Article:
June 23 2015 09:34 AM

Beef remains the most common, and most valuable, protein used by foodservice operators.

burgersWith more meals being eaten away from home now than ever before, we as farmers depend on restaurants, schools and other foodservice providers to serve our products to customers.

Fortunately for dairy and livestock producers, beef remains a staple protein for foodservice operators. Research and consulting firm Technomic has conducted annual studies to investigate the usage of beef and chicken in the foodservice industry since 2003. What they found in 2014 is that, while the overall volume of beef used by foodservice was down slightly, the total dollar value was up.

Despite its more expensive price tag, the volume of beef used by foodservice providers such as restaurants, retailers, hotels, hospitals, nursing homes, schools and colleges fell only 2 percent. Meanwhile, the value of beef products used rose by almost $3 billion dollars, or 9.1 percent, last year.

Almost all foodservice operators (96 percent) use some sort of beef, the survey revealed. Ground beef is the most commonly used cut of beef in foodservice, representing about three-fourths of all beef used. All categories, except for ribs, experienced some decline in 2014, with steak falling the most at 5 percent. The biggest drops in beef usage were seen in the areas of lodging, schools and full service restaurants.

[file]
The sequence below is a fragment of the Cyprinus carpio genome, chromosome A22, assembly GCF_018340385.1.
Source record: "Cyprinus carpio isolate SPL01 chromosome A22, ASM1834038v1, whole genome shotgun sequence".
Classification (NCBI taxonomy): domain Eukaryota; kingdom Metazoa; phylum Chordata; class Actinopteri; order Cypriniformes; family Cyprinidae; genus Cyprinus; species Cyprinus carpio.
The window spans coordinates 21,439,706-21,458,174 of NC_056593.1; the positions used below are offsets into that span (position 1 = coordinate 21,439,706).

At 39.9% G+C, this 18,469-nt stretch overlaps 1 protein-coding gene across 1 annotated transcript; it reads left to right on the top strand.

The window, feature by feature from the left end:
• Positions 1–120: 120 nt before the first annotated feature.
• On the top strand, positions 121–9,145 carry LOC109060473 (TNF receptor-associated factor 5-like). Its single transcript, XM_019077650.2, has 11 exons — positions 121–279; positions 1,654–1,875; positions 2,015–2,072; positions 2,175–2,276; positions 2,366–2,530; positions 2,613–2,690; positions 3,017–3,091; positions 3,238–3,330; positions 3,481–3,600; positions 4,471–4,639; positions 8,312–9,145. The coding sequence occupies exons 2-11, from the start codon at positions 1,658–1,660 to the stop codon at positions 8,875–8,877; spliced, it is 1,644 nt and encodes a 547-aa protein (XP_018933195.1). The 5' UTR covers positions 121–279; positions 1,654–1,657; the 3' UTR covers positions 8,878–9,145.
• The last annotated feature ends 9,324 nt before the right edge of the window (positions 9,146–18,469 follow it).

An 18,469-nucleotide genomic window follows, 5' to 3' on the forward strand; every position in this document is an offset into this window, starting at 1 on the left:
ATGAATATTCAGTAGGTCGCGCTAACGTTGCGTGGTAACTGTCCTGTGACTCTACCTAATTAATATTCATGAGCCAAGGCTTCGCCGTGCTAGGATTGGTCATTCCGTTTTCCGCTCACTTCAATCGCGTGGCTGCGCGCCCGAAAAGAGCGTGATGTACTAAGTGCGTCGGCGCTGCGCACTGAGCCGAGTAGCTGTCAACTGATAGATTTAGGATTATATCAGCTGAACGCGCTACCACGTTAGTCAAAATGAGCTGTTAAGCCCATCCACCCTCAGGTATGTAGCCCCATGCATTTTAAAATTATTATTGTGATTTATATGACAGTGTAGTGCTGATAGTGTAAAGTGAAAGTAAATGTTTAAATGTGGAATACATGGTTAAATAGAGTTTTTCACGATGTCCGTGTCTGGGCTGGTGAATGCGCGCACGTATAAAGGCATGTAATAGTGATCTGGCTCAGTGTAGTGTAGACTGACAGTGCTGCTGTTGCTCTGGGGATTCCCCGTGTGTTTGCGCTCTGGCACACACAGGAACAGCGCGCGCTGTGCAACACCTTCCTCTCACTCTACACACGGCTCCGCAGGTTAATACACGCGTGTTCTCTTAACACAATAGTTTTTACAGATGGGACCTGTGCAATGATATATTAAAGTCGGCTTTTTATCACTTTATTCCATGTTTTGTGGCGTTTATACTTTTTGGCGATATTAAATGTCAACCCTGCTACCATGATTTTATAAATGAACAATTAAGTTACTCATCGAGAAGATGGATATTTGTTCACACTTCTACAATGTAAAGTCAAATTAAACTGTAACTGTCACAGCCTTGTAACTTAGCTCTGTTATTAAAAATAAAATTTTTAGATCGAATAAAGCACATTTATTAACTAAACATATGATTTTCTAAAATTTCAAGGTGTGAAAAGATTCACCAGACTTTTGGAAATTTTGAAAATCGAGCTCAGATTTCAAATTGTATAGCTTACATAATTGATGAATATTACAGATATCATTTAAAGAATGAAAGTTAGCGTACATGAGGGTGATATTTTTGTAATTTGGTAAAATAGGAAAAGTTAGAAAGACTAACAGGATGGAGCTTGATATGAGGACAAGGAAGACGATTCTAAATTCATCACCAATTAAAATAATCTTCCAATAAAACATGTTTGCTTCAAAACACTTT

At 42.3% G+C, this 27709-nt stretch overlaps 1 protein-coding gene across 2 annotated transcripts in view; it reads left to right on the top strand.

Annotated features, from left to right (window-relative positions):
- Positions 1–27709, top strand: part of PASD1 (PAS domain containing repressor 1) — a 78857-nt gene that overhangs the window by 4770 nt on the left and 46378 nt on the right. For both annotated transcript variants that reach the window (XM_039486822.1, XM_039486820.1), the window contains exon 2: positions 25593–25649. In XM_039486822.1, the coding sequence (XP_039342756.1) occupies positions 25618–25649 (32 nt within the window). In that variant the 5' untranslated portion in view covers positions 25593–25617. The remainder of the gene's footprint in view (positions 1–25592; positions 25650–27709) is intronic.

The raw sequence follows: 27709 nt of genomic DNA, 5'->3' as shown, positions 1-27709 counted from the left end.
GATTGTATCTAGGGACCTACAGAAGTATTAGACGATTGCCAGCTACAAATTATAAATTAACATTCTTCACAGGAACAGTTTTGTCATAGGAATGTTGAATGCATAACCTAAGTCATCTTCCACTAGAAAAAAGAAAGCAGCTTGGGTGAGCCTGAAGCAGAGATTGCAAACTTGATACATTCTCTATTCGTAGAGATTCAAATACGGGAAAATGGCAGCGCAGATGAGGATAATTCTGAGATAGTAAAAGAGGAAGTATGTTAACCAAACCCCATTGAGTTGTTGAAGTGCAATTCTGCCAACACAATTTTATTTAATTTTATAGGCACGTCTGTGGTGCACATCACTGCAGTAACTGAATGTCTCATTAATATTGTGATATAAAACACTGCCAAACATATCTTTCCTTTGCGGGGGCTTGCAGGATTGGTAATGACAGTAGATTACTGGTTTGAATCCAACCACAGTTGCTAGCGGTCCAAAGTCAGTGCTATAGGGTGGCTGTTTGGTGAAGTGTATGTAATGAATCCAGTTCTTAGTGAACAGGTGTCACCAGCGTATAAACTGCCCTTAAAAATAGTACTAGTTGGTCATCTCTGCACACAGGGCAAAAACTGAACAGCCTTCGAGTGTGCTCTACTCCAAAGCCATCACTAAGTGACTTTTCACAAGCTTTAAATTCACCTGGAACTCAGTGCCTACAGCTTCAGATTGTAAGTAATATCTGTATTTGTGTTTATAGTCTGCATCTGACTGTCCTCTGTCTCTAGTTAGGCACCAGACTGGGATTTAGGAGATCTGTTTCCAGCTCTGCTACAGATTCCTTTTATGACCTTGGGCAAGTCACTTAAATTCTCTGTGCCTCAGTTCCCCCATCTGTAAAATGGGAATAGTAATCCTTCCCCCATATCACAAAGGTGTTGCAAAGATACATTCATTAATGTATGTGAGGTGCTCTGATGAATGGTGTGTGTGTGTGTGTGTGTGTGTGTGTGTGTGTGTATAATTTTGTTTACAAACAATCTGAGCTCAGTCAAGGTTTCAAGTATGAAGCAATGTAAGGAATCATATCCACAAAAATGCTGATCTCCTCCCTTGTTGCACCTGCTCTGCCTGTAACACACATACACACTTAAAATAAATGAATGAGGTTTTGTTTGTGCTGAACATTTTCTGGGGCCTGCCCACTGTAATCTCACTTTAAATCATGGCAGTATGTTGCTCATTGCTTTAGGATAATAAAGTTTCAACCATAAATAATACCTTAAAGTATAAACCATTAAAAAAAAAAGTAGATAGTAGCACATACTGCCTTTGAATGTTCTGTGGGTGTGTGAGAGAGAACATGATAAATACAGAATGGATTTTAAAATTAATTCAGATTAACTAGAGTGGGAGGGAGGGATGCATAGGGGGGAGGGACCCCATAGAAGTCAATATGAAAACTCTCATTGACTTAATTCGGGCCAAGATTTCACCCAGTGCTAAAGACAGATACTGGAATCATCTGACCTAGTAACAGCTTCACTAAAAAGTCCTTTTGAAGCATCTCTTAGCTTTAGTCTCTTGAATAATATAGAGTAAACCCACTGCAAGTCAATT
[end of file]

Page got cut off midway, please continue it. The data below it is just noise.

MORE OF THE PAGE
The total food service protein market represented over 25 billion pounds of food in 2014. Total volume was up 107 million pounds from 2013 and has risen almost 400 million pounds in the last five years.

As for protein, while beef was down 152 million pounds in 2014, chicken and pork grew 82 million pounds and 140 million pounds, respectively. Beef still, however, makes up the largest sector of protein used in foodservice and represents almost 25 percent of the overall dollar value.

Even though milk is our main source of income, meat is a valuable by-product of the dairy cow, and farmers benefit when demand for beef is strong. More than 90 percent of American adults eat beef at least once per week, and more than half eat it at least three times per week. Many of those meals take place away from home, so foodservice operators' eagerness to use beef has great value to dairy and livestock producers alike.

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The author is an associate editor and covers animal health, dairy housing and equipment, and nutrient management. She grew up on a dairy farm near Plymouth, Wis., and previously served as a University of Wisconsin agricultural extension agent. She received a master's degree from North Carolina State University and a bachelor's from University of Wisconsin-Madison.